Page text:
Like this article? Chip in to keep stories likes these coming.
A dinner held in a prestigious Vancouver restaurant by company Vancouver Wharves was disrupted on January 24 by anti-pipeline protesters. Why? Well, Vancouver Wharves is owned by Kinder Morgan.
The protestors -- from a group called Beyond Boarding -- held photos of environmental degradation and covered their mouths with the words "Climate Justice" written on tape.
Left in Love is a dating column for progressive daters who give a damn! Each month, Meghan Murphy matches couples looking for radical love and documents the date in this space. Our couple this month is Roz and Sam.
Roz is a 28-year-old student, support worker, visual artist and children's author. Creative/optimist.
Sam is 33-year-old professional musician, amateur cook and armchair scientist. Leggy/pensive.
On Thursday, October 16, 2014, police and city officials moved into Oppenheimer Park to enforce the city's injunction against tent city.
Most of the protestors and the homeless people peacefully vacated the park. However, five people decided to stand their ground and remain in the park.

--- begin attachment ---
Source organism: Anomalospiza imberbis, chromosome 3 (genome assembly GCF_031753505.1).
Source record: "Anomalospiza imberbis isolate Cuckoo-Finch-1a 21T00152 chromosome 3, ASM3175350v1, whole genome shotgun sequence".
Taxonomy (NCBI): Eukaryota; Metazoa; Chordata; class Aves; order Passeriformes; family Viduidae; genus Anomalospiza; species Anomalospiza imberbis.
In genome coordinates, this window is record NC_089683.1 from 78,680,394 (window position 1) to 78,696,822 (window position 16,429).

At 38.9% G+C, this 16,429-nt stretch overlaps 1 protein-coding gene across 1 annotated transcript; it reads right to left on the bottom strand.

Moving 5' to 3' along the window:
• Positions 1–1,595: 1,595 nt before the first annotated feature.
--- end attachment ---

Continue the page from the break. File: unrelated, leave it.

This video shows their arrest.
In June of this year, Vancouver's city council unanimously passed a motion acknowledging that the city sits on the unceded land of the Squamish, Musqueam and Tsleil-Waututh peoples. The acknowledgement came at the culmination of a "Year of Reconciliation." Based on the same city council's response to the Indigenous-led community that has sprung up at Oppenheimer Park, it appears this was purely a token gesture.
Left in Love is a dating column for progressive daters who give a damn! Each month, Meghan Murphy matches couples looking for radical love and documents the date in this space. Our couple this month is Selina and Cass.
Selina is 29-year-old who works in the arts. She loves documentaries that aren't really documentaries, karaoke and friendship. Short/idealist.
Cass is a weirdo who lives on Commercial Drive and works managing festivals, concerts and political campaigns. He enjoys a good cappuccino and is in a casual relationship with local gin. Jaded/pragmatic.
Late last year, activist and economics professor Kshama Sawant was elected to Seattle's city council, the first socialist candidate to do so since Anna Louise Strong in 1916.
Sawant's election was not the result of wishful thinking and a weak belief that, eventually, North America would come to its senses and swing left. It was the result of grit, sweat and hard-fought organizing around courageous, anti-capitalist stands on corporate power, rent control, income tax and, famously, a $15 minimum wage.